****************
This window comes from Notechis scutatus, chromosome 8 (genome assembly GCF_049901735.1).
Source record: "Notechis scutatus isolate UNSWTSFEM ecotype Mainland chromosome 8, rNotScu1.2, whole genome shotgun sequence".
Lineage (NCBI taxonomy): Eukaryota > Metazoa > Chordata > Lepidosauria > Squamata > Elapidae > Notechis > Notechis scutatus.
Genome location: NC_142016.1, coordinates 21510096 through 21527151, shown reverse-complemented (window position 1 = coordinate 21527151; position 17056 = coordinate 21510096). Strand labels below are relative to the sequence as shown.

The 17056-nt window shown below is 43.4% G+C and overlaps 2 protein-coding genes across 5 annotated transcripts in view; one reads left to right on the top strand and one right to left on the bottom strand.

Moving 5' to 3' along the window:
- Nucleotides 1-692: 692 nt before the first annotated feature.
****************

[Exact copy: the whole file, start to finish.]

This window comes from Notechis scutatus, chromosome 8 (genome assembly GCF_049901735.1).
Source record: "Notechis scutatus isolate UNSWTSFEM ecotype Mainland chromosome 8, rNotScu1.2, whole genome shotgun sequence".
Lineage (NCBI taxonomy): Eukaryota > Metazoa > Chordata > Lepidosauria > Squamata > Elapidae > Notechis > Notechis scutatus.
Genome location: NC_142016.1, coordinates 21510096 through 21527151, shown reverse-complemented (window position 1 = coordinate 21527151; position 17056 = coordinate 21510096). Strand labels below are relative to the sequence as shown.

The 17056-nt window shown below is 43.4% G+C and overlaps 2 protein-coding genes across 5 annotated transcripts in view; one reads left to right on the top strand and one right to left on the bottom strand.

Moving 5' to 3' along the window:
- Nucleotides 1-692: 692 nt before the first annotated feature.